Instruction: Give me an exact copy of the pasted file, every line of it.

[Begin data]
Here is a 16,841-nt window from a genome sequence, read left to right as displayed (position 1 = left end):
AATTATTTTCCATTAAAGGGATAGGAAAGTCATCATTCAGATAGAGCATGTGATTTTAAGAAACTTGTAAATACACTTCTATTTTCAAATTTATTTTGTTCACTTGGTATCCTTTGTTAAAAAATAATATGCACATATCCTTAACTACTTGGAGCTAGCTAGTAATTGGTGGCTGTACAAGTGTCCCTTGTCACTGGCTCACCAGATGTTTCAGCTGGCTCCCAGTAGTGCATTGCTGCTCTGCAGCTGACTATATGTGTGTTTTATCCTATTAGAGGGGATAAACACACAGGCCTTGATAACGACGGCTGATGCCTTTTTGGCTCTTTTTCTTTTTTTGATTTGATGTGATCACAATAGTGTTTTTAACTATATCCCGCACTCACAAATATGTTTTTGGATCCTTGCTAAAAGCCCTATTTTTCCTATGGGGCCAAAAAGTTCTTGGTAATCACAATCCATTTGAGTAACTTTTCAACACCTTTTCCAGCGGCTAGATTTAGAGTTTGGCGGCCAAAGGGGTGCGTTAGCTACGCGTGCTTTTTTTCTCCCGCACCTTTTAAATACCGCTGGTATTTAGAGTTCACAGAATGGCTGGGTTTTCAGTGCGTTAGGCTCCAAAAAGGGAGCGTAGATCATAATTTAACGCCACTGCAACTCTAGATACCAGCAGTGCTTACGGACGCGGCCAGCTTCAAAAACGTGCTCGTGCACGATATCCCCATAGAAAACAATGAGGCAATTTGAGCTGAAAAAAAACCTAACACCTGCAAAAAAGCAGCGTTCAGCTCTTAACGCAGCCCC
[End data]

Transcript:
Here is a 16,841-nt window from a genome sequence, read left to right as displayed (position 1 = left end):
AATTATTTTCCATTAAAGGGATAGGAAAGTCATCATTCAGATAGAGCATGTGATTTTAAGAAACTTGTAAATACACTTCTATTTTCAAATTTATTTTGTTCACTTGGTATCCTTTGTTAAAAAATAATATGCACATATCCTTAACTACTTGGAGCTAGCTAGTAATTGGTGGCTGTACAAGTGTCCCTTGTCACTGGCTCACCAGATGTTTCAGCTGGCTCCCAGTAGTGCATTGCTGCTCTGCAGCTGACTATATGTGTGTTTTATCCTATTAGAGGGGATAAACACACAGGCCTTGATAACGACGGCTGATGCCTTTTTGGCTCTTTTTCTTTTTTTGATTTGATGTGATCACAATAGTGTTTTTAACTATATCCCGCACTCACAAATATGTTTTTGGATCCTTGCTAAAAGCCCTATTTTTCCTATGGGGCCAAAAAGTTCTTGGTAATCACAATCCATTTGAGTAACTTTTCAACACCTTTTCCAGCGGCTAGATTTAGAGTTTGGCGGCCAAAGGGGTGCGTTAGCTACGCGTGCTTTTTTTCTCCCGCACCTTTTAAATACCGCTGGTATTTAGAGTTCACAGAATGGCTGGGTTTTCAGTGCGTTAGGCTCCAAAAAGGGAGCGTAGATCATAATTTAACGCCACTGCAACTCTAGATACCAGCAGTGCTTACGGACGCGGCCAGCTTCAAAAACGTGCTCGTGCACGATATCCCCATAGAAAACAATGAGGCAATTTGAGCTGAAAAAAAACCTAACACCTGCAAAAAAGCAGCGTTCAGCTCTTAACGCAGCCCC